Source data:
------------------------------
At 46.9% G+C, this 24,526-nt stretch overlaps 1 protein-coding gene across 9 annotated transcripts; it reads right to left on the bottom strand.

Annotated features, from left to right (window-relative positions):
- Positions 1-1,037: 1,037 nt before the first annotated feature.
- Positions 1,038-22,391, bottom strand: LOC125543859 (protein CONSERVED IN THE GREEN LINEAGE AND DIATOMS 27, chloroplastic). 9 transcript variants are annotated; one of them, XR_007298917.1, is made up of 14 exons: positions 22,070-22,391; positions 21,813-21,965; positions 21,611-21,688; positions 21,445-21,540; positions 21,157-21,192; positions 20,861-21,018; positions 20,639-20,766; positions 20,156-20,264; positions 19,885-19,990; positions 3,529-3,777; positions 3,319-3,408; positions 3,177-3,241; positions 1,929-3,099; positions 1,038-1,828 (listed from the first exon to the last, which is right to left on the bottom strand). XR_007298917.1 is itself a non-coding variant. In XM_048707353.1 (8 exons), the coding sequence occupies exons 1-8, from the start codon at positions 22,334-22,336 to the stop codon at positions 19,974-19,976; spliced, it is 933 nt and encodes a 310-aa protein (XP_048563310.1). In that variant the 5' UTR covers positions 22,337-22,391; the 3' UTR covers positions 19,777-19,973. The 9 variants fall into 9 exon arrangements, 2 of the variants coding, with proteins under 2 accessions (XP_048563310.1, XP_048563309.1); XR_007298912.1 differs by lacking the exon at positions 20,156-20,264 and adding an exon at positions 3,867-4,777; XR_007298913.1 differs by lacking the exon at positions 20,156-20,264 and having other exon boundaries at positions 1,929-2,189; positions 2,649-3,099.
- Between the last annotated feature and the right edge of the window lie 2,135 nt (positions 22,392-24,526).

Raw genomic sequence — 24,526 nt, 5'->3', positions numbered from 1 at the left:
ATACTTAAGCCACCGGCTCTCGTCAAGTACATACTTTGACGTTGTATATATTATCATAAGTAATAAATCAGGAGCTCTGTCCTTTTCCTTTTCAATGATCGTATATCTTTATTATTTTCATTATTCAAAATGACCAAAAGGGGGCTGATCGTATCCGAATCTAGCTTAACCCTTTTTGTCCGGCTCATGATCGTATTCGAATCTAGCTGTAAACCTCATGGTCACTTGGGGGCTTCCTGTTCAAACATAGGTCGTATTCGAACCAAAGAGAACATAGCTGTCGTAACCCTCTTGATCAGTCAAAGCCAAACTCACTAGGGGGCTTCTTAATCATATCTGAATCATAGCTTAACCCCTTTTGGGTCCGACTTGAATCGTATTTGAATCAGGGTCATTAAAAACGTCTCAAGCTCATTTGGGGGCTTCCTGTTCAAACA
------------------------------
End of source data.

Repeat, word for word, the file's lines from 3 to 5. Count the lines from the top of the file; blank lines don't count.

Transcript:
- Positions 1-1,037: 1,037 nt before the first annotated feature.
- Positions 1,038-22,391, bottom strand: LOC125543859 (protein CONSERVED IN THE GREEN LINEAGE AND DIATOMS 27, chloroplastic). 9 transcript variants are annotated; one of them, XR_007298917.1, is made up of 14 exons: positions 22,070-22,391; positions 21,813-21,965; positions 21,611-21,688; positions 21,445-21,540; positions 21,157-21,192; positions 20,861-21,018; positions 20,639-20,766; positions 20,156-20,264; positions 19,885-19,990; positions 3,529-3,777; positions 3,319-3,408; positions 3,177-3,241; positions 1,929-3,099; positions 1,038-1,828 (listed from the first exon to the last, which is right to left on the bottom strand). XR_007298917.1 is itself a non-coding variant. In XM_048707353.1 (8 exons), the coding sequence occupies exons 1-8, from the start codon at positions 22,334-22,336 to the stop codon at positions 19,974-19,976; spliced, it is 933 nt and encodes a 310-aa protein (XP_048563310.1). In that variant the 5' UTR covers positions 22,337-22,391; the 3' UTR covers positions 19,777-19,973. The 9 variants fall into 9 exon arrangements, 2 of the variants coding, with proteins under 2 accessions (XP_048563310.1, XP_048563309.1); XR_007298912.1 differs by lacking the exon at positions 20,156-20,264 and adding an exon at positions 3,867-4,777; XR_007298913.1 differs by lacking the exon at positions 20,156-20,264 and having other exon boundaries at positions 1,929-2,189; positions 2,649-3,099.
- Between the last annotated feature and the right edge of the window lie 2,135 nt (positions 22,392-24,526).